Thursday, 30 April 2015

Our English Board this week

Our English board this week! Thanks to Roshni, Thara and the gang :) There's nothing like maintaining the English environment in school...little things that hopefully will go a long way!

Those who can Do Those who can do more TEACH

Saturday, 18 April 2015

A fighter's Lines: Lesson Plan

Tomorrow is observation day! Yours truly will be observed by the PK1. Can't say am excited but it's something schools do as a routine. Even after years of teaching and observations, no one can really say they enjoy being observed :) I normally have a habit of outlining the lesson plan of the observed lesson and keeping all the necessary files in one folder. Well, here's the plan. Hope I can execute it well tomorrow. In case you have better ideas you can still advise me o.k :) Just leave your comments.

Happy teaching peeps!

Image result for a fighter's lines images

Time: 80 minutes
Objectives:  SS will be able to show understanding of the poem by translating the poem into BM with the correct nuances.



1.    WARM UP
       (5 mins)

1.       T plays the  Hangman Game: WORN, REMNANTS, WHEELCHAIR, VOICE
2.       T elicits ss reponses.
3.       T relates the words with the poem they will be studying.
marker pen

   ( 20 mins)

1.     Divide ss into groups of 4.
2.     Give each group a piece of the reconstructed poem.
3.     Tell ss to reconstruct the lines the way they remember the poem.
4.     Remember to ask SS to close their textbooks.
5.     T checks for hand signals (Thumbs) to check if SS understand instructions.
6.     SS discuss in groups.
7.     Call individuals to read the poem.
8.     Teacher shows the correct version on LCD.
9.     SS stand and read poem aloud with feelings.

(1 per group)

     (20 mins)

1.    SS recall poem by showing ppt of poem.
2.    T goes through poem line by line and prompts ss to answer.
3.    T calls individual SS to respond to questions.
4.    T calls SS to orally say what they have learned from the poem.


(30 mins)

1.     T asks SS to translate the poem in BM with the correct nuances onto a mah jong paper.
2.     SS do a gallery walk and use post-it notes to comment on peers’ work (2 stars and a Wish)
3.     T calls SS to read their version of the poem if time permits
4.     Poems will be printed and displayed on the English Board.

*Beyond the text activity
mah jong papers
marker pens
post-it notes
(5 mins)
1.    T calls SS to verbally say what they have learnt about the poem.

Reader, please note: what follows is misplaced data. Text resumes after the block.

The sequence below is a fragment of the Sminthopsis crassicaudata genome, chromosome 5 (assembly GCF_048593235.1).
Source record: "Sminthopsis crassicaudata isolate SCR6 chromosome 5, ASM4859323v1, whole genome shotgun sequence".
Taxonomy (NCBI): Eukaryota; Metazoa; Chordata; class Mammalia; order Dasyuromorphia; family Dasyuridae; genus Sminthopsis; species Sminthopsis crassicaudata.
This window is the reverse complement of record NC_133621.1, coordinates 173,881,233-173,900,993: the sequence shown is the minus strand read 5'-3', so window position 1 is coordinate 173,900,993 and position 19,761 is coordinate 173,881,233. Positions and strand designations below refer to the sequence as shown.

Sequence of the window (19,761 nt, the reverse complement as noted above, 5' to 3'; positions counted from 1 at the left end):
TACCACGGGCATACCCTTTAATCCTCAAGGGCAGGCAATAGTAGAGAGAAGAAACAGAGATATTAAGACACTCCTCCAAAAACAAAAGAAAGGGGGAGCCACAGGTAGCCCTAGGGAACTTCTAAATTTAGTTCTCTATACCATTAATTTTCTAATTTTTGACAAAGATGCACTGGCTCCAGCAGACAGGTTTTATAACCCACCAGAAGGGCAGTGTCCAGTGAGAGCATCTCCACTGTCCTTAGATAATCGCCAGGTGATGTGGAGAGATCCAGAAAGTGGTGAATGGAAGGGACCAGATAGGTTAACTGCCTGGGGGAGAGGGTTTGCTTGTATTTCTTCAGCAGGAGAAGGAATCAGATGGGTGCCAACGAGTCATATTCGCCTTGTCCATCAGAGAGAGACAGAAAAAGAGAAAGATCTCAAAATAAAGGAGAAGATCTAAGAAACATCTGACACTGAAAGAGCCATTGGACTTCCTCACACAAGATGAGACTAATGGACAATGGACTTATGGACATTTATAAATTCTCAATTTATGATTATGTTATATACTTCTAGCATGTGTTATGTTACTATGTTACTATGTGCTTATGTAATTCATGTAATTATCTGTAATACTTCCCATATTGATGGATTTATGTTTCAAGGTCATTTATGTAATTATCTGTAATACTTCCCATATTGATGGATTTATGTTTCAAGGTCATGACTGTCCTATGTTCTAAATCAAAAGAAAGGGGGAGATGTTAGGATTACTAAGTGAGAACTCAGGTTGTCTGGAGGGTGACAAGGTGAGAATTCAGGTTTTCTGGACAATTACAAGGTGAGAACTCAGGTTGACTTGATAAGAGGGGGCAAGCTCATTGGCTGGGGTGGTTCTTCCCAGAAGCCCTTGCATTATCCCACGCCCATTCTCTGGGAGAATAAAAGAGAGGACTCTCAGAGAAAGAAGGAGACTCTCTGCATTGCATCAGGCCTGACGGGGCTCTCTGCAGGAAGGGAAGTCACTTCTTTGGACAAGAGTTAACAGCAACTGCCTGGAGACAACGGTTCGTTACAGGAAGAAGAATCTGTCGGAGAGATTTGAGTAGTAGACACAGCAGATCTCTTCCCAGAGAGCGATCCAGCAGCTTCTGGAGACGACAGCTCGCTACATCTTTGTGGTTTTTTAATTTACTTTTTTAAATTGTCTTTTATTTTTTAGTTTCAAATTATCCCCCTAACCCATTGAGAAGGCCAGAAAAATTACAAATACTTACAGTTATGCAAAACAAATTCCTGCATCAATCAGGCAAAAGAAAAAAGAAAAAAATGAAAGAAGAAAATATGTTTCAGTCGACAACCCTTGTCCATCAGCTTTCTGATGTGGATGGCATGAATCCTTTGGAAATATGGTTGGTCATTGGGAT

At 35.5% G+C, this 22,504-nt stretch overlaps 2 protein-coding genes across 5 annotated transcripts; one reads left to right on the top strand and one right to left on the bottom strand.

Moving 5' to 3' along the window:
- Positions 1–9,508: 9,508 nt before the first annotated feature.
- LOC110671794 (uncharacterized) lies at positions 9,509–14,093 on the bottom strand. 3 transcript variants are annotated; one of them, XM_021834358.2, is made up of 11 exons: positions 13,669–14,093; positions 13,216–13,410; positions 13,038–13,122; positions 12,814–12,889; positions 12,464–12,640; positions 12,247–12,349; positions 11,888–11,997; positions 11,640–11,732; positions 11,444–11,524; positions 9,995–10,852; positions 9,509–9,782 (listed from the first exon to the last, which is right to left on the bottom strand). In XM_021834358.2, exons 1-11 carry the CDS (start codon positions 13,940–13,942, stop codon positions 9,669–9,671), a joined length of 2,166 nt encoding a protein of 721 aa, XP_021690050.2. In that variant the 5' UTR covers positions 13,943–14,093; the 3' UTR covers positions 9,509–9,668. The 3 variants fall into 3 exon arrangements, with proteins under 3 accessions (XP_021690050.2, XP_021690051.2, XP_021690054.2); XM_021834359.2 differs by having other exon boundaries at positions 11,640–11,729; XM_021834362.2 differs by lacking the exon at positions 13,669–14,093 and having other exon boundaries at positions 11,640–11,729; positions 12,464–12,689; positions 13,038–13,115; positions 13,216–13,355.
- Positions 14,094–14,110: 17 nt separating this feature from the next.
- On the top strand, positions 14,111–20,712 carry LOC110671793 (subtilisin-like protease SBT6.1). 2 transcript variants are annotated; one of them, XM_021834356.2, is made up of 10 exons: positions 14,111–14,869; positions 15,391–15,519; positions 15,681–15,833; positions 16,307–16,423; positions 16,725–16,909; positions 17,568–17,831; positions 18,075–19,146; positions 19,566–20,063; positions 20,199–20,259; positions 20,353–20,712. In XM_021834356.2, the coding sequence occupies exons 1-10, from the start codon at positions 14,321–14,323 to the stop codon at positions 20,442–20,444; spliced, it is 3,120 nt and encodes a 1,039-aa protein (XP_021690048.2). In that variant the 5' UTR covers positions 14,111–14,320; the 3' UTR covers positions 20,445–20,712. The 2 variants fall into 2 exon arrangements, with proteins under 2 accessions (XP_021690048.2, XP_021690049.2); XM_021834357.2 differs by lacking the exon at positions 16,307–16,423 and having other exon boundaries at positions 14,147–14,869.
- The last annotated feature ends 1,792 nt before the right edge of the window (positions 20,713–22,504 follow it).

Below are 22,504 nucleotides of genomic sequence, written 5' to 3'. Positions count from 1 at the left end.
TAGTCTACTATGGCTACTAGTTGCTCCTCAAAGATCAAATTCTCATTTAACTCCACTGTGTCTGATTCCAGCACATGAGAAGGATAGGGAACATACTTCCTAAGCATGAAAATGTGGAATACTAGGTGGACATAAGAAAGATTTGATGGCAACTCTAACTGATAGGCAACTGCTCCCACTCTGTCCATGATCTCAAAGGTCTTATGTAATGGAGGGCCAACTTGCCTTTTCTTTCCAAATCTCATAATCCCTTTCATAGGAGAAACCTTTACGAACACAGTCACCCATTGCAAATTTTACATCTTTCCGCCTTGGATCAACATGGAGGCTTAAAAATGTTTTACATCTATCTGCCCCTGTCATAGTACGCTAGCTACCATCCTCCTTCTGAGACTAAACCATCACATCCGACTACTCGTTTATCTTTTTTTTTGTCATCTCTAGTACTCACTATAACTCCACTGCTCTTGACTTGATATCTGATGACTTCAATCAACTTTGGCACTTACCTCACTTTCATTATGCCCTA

Those who can Do Those who can do more TEACH

Thursday, 9 April 2015

To observe or not to observe...that is the question

I had the pleasure of observing a young teacher in a class recently. And he was good, very good. The literature lesson was creative and well-paced and I must admit I enjoyed the lesson very much. Two days ago however, I had to endure 80 minutes of torture watching a lesson that did not achieve its objectives! It made me wonder if this thing we call observation in schools is a fruitful or a futile exercise. Schools carry out observations as part of it maintenance culture but sadly data collected is not used to the maximum. What do schools do with under performing teachers for example? In all honesty we carry this out year in year out to show that the job has been done. Let the documentation show that we have carried out all the necessary.

Sadly, the maintenance culture is schools is so deeply entrenched that it will probably take a revolution of some sort to undo its negative impacts. We do something because everyone does it not because the feedback on our teachers' competence would help them become better teachers. We hardly do anything with the feedback afterwards. I thought we are in the business of shaping the minds to become future leaders? Hence it is only right that schools nurture a performance culture as opposed to a maintenance culture. I think we need to run schools like a business entity where high standards are nurtured and productivity monitored.

I guess it's because these young graduates are qualified teachers when they report to schools. They are the products of years of observations and training in IPGM or universities and so they are qualified to teach. But what about those who really can't teach or are continuously under performing after they have obtained their license? It is sad to see teachers who do the minimum. Some showed little respect for the observer by hardly preparing a solid lesson even when they knew they would be observed. One teacher had a single handout in his hand and moved about so much in the classroom with a dominating voice without once checking for students' understanding and carried on like that till the end. It reminds me of my History professor in university who went on and on in the lecture hall  as if we all understood his lecture on European history completely!

On many occasions during observation, I was tempted to take over the class and teach because it was just too painful to sit and watch the children who were craving for knowledge feeling and looking lost. But of course that would be unprofessional...sigh.

And so this cycle of apparent 'futility' repeats itself over and over. I just have one message to those who chose teaching as a profession- prepare your lessons well. You're only required to achieve your objectives for the lesson nothing more nothing less. Who are we kidding? You owe it to the children.

Those who can Do Those who can do more TEACH

Wednesday, 8 April 2015

Google + Profile

Thank you! May Allah bless this small effort as a good deed. Ameen.


Those who can Do Those who can do more TEACH

English Board- a simple thing to do!

Our board in SASEM this week :) Simpe yet effective as it it strategically located. Thanks to Roshni , Fatina and the gang for doing this up :) *E for English needs to be capitalised though.

Those who can Do Those who can do more TEACH